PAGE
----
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Use foresight to avoid losing your way

Compass: don't lose your way!
It’s too easy to swap your organization’s true mission for single-mindedness about preserving and defending the institution as an institution. The clear and broad view you get with foresight can help you avoid that.
Kevin Carey, policy director of Education Sector, an independent think tank in Washington, published an essay, “The ‘Veritas’ About Harvard” in the October 2, 2009 Chronicle of Higher Education. In it, he offers a fierce critique of Harvard. He accuses the University of having invested part of its enormous endowment (which is tens of billions of dollars) merely in the apparatus of the institution-staff and buildings, rather than in extending Harvard’s quality education to more students. What Harvard did with its money, in his view, is build a lot of new, glossy buildings and grow its staff, which would seemingly make it able to raise the number of undergraduates. But it did not.
Carey makes the point that: “money is the great leveler: It makes even the smartest people in the world act stupidly.” What was stupid about Harvard’s investments? They invested to preserve the institution, rather than further its mission. Harvard invested to extend its prestige and exclusivity, and the privileges of its elite faculty and leadership, rather than to extend education to more students. Carey notes: “An institution truly dedicated to teaching students has natural limits on how much money it needs. At some point, the land and space and professors suffice.”
This harsh critique leveled at Harvard suggests a wider lesson that can be critical to almost any institution as it builds toward its future. Institutions too easily take a single-minded continue-at-all-costs view that can blind their leaders to their true or original purposes. The narrowness may not be intentional, but it’s powerful and can destroy what matters most. I don’t suggest that institutions give up all aspirations of growth and financial security, just that they reflect with some care on what they are doing, and step back and take a long-term view.
It’s reasonable to argue, and some of the online commenters on the Carey piece do, that Harvard is a private institution that can do whatever it wants. That’s true, but I’ll bet overall it is not the intention of Harvard to merely build enormous wealth and extend its holdings in Cambridge. I’ll bet the University still wants to be a premier educational institution and to make a difference in the world. It’s the demanding financial beast that Harvard became that threatens to pull it away from its true mission:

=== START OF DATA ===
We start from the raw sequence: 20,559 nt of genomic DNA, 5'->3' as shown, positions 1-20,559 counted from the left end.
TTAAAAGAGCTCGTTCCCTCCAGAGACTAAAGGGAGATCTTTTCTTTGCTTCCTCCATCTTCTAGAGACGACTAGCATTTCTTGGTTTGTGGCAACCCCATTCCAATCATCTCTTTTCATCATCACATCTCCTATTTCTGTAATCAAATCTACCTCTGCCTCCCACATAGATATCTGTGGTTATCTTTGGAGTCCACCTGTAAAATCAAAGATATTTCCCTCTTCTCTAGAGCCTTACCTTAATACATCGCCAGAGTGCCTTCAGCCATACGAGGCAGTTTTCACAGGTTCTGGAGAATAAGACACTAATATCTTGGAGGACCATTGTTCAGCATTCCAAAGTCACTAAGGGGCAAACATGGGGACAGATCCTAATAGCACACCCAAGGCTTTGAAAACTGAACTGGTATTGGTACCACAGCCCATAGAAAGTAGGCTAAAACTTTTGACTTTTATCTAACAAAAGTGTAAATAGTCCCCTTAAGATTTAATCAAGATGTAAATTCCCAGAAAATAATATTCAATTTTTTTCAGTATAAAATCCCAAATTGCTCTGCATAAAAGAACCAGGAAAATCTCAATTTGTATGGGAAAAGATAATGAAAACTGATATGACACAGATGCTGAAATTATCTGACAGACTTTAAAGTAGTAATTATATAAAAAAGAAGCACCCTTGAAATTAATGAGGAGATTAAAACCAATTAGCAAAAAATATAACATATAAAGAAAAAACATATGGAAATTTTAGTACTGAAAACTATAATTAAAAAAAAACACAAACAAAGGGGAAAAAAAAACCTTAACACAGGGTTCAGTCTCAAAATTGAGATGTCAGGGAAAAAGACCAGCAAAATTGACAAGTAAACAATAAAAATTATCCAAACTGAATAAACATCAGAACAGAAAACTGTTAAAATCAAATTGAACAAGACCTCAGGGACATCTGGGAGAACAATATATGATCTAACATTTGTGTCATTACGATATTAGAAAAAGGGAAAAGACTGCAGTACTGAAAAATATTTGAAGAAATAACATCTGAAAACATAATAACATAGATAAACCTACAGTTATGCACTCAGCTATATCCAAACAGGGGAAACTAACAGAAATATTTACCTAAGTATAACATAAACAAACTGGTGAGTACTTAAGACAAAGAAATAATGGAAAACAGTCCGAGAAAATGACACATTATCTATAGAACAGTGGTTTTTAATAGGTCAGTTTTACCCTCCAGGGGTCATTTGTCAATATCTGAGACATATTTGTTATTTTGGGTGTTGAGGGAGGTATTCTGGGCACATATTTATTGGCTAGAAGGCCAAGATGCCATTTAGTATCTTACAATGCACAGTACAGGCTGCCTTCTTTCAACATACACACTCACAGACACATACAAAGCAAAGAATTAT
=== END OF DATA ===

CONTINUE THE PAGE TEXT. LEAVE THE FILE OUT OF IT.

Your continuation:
“Harvard College adheres to the purposes for which the Charter of 1650 was granted: ‘The advancement of all good literature, arts, and sciences; the advancement and education of youth in all manner of good literature, arts, and sciences; and all other necessary provisions that may conduce to the education of the … youth of this country….’ In brief: Harvard strives to create knowledge, to open the minds of students to that knowledge, and to enable students to take best advantage of their educational opportunities.”
How does foresight help? If you take a deeper look into the future, it is often easier to see past the immediate needs of the institution, namely money: this quarter’s revenues or next year’s budget. You can focus more clearly on the growth and development of the organization in its service to its mission, not just its financial survival. Certainly this is true for non-profits that clearly don’t exist just to build up capital and income streams. Of course some for-profit companies really do exist to build themselves up financially. But even for many a for-profit company—it’s not size for size’ sake, nor revenue for revenue’s sake that is the reason to exist. Greater profits might come from scaling down.
Surely most institutions don’t want to lose sight of their missions, and fall into a pattern of preserving the beast at all costs. And I don’t think Harvard does either.
A special thanks to Ellen Miller a friend a colleague of my wife at Stonebridge Associates for pointing me to the Carey essay. I always learn something new from Ellen.
Image: apesara, via Flickr, cc license
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